LUCKY LADY, color giclee on thick paper, estate signed, from the numbered edition 200, image 20 x 38 ¾”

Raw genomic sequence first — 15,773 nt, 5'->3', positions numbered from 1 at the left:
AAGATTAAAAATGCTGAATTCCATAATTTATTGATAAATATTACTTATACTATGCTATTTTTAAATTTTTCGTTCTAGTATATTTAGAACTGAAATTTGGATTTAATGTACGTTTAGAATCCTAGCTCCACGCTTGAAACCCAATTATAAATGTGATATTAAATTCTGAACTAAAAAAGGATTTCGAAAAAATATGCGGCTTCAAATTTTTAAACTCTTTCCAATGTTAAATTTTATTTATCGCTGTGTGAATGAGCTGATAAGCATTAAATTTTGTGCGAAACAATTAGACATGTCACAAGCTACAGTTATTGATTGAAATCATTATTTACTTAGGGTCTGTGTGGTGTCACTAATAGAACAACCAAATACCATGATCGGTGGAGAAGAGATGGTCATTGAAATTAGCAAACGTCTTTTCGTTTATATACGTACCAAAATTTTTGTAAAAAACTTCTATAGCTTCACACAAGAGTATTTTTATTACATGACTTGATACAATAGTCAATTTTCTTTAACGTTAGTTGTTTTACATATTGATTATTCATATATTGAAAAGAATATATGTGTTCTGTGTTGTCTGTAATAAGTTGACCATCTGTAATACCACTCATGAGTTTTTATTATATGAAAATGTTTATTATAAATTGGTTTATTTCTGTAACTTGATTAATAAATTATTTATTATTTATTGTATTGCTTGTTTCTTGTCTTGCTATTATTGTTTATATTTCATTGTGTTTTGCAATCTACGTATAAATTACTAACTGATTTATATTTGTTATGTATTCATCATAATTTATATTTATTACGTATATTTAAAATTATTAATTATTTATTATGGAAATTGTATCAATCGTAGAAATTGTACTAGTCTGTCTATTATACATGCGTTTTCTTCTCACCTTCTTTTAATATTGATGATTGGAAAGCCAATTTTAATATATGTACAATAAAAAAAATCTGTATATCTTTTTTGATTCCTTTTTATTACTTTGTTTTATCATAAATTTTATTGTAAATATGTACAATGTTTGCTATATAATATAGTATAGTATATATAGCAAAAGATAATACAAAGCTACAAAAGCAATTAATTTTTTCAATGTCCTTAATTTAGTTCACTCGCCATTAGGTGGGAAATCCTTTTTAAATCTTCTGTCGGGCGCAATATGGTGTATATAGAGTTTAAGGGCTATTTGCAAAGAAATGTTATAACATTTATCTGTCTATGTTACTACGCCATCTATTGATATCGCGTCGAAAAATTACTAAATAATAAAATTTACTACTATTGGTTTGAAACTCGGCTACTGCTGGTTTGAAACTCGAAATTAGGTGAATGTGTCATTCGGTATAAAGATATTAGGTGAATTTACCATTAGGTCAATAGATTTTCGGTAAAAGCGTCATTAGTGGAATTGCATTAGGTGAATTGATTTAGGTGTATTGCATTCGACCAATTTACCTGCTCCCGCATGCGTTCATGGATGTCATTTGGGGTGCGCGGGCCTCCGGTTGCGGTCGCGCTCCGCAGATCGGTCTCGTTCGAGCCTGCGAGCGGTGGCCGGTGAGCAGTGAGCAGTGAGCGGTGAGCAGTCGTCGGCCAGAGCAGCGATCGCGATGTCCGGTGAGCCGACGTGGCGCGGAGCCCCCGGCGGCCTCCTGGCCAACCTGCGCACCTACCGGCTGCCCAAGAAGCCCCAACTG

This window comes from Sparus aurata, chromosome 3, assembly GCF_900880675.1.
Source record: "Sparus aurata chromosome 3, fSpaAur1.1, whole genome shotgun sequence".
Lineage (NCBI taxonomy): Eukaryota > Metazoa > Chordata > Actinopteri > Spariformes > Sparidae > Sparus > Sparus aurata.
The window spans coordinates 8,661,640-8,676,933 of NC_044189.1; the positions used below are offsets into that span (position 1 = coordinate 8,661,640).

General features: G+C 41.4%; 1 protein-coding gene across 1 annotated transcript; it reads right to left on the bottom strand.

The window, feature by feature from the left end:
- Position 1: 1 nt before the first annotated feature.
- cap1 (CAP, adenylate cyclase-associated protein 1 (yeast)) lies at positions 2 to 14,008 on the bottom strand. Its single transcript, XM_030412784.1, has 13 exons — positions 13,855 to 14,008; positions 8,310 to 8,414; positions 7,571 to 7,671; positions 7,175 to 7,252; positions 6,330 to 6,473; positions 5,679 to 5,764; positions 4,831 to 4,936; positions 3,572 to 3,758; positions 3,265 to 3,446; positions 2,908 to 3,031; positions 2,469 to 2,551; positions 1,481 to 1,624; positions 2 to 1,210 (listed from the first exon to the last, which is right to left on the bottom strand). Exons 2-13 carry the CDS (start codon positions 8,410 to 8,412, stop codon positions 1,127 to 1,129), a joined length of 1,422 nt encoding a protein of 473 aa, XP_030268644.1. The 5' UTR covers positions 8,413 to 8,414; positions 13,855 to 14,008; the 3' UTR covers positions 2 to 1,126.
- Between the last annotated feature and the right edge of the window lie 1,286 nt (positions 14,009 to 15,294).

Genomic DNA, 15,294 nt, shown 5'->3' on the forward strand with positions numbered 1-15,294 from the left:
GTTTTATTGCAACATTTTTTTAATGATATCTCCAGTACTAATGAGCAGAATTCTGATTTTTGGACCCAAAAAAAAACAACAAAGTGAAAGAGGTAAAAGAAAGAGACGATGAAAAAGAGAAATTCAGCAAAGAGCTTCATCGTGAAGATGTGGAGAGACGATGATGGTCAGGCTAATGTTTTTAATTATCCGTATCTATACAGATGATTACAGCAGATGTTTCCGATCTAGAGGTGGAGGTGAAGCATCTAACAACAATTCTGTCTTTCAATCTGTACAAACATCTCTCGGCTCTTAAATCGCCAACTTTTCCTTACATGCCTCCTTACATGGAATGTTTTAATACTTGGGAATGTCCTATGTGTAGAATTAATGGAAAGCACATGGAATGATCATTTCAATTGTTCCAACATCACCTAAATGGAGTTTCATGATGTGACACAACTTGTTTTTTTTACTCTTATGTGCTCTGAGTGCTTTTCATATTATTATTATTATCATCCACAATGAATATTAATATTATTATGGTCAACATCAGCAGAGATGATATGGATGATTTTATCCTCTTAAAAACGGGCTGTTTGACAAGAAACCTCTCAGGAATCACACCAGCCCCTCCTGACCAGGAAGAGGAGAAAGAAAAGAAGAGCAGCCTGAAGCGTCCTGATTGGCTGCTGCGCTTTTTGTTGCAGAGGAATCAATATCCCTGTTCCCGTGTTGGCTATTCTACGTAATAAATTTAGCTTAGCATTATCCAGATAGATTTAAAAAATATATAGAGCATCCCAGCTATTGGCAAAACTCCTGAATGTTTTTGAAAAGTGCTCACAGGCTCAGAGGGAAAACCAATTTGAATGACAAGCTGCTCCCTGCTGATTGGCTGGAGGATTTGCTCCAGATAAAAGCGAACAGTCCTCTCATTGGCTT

According to a Guggeheim Foundation biography, Bell never received any formal training in his art. He claimed inspiration from Richard Diebenkorn and Wayne Thiebaud. He also worked in the San Francisco studio of Donald Timothy Flores, where painted mostly small-scale landscapes and still lifes. He was given the Society of Western Artists Award in 1968. After moving to New York, Bell created his paintings by photographing a subject in still life. With a subject matter primarily of vintage toys, pinball machines, gumball machines, and dolls and action figures (the latter frequently arranged in classical poses), Bell sought to bring pictorial majesty and wonder to the mundane. Bell's work, created in his New York loft studio on West Broadway, is noted not only for the glass-like surface of his works, done largely in oil, but also for their significant scale. In 1995 he was included in the exhibition 'American Masters', curated by Michael McKenzie (artist) for the Museu d'Arte Moderne in São Paulo, along with Robert Indiana and Andy Warhol, two artists Bell admired. For the exhibit, Bell created a silkscreen print titled "The Viking" largely regarded as a masterpiece of the medium which required 51 plates, 11 proofings and 10 months to produce. Bell's works are housed in the collections of The Metropolitan Museum of Art, New York, The Solomon R. Guggenheim Museum, New York, and the Hiroshima City Museum of Contemporary Art, Japan, among others.
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